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Author: Carl Swanson

Milwaukee Notebook: Red Arrow, the park that moved

Since the 1920s, Milwaukee has had a park dedicated to local soldiers who fought with the 32nd Red Arrow division of the U.S. Army. The 8-foot-tall divisional insignia was added in 1984. Milwaukee has always considered park names open to change. The strip of greenery in the median in front of Central Library, for instance, was once Washington Park. The present-day Washington Park was originally West Park. Pere Marquette Park is along the downtown riverfront, formerly it was several blocks south and in front of the Milwaukee Road station. The station is gone, but there is still a park...

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Milwaukee Notebook: Gertie the Duck

A statue of Gertie the Duck stands guard over her ducklings on a Wisconsin Avenue bridge pier, seventy-one years after the real Gertie hatched her young on the bridge and captured national attention. The story of Gertie, a mallard duck who hatched her eggs on a bridge piling in the heart of downtown, is a familiar one to many Milwaukeeans. Updates on the duck’s activities front-page news for a full month in spring of 1945. She was featured on the cover of Life magazine, profiled in Reader’s Digest, and was the subject of a prime-time television show in 1963. Last...

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Milwaukee Notebook: Buses, bikes, and forgetfulness

Milwaukee County Transit System buses feature front-mounted bicycle racks. Users simply fold them down, secure their bikes, and, quite often, forget they put them there. In 2009, all Milwaukee County Transit System buses received front-mounted bike racks. The racks are extremely popular – more than 100,000 bikes are carried each year. Although it hardly seems possible, it’s quite common for a bus to return to its depot at the end of the day with a forgotten bike on its rack. Last year about 120 bikes were lost, an average of one every three days. Most are reunited with owners. Strangely, some...

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Milwaukee Notebook: Milwaukee’s lost business district

Fine buildings are reminders of a once thriving and prosperous business district. The six blocks of Martin Luther King Drive between Burleigh Street and Keefe Avenue are like many on Milwaukee’s north side. There are churches and liquor stores. There is a public school and a private choice program school. There are vacant buildings and vacant lots. There is nothing to show this street’s history extends back hundreds of years to Wisconsin’s first inhabitants. The street follows the route of an ancient Indian trail connecting Chicago and Green Bay. One of two historic trails to Green Bay (the other...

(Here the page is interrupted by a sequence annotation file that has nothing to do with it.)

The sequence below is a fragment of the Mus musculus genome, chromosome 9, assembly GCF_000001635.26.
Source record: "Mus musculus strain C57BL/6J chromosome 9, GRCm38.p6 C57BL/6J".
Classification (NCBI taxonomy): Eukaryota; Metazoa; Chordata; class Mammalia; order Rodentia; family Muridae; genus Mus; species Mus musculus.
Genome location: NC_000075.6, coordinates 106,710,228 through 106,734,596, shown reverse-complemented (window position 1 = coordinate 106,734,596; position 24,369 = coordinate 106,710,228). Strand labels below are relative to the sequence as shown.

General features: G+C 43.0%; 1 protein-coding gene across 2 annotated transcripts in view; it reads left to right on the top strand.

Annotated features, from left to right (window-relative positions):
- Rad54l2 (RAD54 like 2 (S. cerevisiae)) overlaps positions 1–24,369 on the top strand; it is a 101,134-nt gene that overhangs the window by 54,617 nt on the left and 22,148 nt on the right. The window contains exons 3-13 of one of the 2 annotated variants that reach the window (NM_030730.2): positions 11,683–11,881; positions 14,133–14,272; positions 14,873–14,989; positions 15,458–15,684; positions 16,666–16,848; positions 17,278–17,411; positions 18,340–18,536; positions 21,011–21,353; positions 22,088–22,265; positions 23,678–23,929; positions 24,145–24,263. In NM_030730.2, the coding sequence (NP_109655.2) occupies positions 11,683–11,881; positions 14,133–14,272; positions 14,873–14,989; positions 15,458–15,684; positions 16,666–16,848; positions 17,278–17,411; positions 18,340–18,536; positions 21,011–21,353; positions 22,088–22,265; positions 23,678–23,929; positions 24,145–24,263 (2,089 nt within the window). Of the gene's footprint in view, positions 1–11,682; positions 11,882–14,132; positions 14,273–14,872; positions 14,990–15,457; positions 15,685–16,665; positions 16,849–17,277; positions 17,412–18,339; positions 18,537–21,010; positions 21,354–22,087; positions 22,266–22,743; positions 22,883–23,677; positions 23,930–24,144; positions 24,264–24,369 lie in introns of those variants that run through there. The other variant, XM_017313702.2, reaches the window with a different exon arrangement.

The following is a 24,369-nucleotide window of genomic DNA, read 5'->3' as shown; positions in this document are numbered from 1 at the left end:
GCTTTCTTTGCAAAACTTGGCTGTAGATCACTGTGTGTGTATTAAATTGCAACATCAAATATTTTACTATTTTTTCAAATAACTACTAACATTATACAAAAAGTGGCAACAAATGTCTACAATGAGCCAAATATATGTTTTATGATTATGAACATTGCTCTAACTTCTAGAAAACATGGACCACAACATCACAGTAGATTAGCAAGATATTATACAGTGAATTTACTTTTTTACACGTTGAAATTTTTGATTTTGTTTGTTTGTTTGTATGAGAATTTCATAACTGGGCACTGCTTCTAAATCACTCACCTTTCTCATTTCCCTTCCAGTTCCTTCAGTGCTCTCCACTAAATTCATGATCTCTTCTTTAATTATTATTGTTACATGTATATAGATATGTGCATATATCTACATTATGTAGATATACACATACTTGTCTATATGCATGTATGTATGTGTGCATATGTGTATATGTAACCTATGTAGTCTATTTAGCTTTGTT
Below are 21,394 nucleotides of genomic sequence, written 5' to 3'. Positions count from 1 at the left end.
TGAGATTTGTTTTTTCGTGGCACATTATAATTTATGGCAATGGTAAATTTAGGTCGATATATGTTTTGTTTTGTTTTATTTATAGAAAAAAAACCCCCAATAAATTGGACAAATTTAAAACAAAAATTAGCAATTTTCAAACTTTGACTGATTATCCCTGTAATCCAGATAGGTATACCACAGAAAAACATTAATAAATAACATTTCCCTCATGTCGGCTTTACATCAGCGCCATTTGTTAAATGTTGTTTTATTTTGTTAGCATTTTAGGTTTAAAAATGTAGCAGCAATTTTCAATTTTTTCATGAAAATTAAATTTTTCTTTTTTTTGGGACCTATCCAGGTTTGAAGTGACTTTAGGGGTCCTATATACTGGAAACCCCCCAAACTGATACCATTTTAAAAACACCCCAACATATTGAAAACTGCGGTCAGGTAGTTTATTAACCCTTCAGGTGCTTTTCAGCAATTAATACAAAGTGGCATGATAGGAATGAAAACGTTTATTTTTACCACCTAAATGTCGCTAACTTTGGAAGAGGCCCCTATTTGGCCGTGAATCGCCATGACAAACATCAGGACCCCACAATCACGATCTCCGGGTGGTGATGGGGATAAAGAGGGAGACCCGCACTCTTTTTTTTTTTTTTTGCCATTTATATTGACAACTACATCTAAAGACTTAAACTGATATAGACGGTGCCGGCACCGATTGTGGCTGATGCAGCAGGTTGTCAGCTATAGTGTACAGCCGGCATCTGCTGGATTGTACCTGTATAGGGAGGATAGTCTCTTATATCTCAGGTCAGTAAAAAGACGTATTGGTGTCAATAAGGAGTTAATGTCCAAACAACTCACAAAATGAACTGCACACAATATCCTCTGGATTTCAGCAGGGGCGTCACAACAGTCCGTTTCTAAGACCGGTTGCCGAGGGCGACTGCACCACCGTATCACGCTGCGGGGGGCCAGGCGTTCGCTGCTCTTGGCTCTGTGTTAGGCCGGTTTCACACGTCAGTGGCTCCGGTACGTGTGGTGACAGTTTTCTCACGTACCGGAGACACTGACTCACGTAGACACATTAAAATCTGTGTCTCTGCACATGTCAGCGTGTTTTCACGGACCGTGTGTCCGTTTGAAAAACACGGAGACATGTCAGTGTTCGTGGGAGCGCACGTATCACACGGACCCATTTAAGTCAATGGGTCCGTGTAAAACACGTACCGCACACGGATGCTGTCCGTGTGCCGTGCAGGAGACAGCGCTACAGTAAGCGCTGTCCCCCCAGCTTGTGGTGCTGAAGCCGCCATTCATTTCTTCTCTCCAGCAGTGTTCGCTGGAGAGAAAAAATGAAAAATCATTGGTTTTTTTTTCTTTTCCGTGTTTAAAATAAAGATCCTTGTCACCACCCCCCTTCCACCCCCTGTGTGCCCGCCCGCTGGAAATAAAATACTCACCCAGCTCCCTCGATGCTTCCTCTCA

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Milwaukee Notebook: Riverwest’s hidden landmark

The massive brick structure on the bank of the Milwaukee River in Riverwest is part of the city’s water utility. When it entered service in 1924, its massive pumps set a world record. On a stretch of the Milwaukee River once home to both ice houses and a lost neighborhood, only one structure remains – a five-story-tall, windowless brick building. Although well maintained and surrounded by neatly mown lawn, no sign identifies it and its purpose isn’t immediately obvious. Here, at the foot of East Chambers Street in Riverwest, the city built a record-setting engineering landmark. This 92-year-old building is the...

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Milwaukee Notebook: Wilkie James and the measure of greatness

Garth “Wilkie” James, brother of the famed novelist Henry James, is buried in Milwaukee’s Forest Home Cemetery. The five children of Henry James Sr. include some of America’s greatest thinkers. Henry’s oldest son and namesake, Henry James Jr., wrote 22 novels, hundreds of short stories, and many volumes of biographies, travel writing, art criticism, and memoirs. A second son, William James, became an eminent philosopher and educator and is considered the father of American psychology. A third son, Robert, a promising artist and writer, was plagued by alcoholism throughout his adult life. Sister Alice taught history but suffered from...

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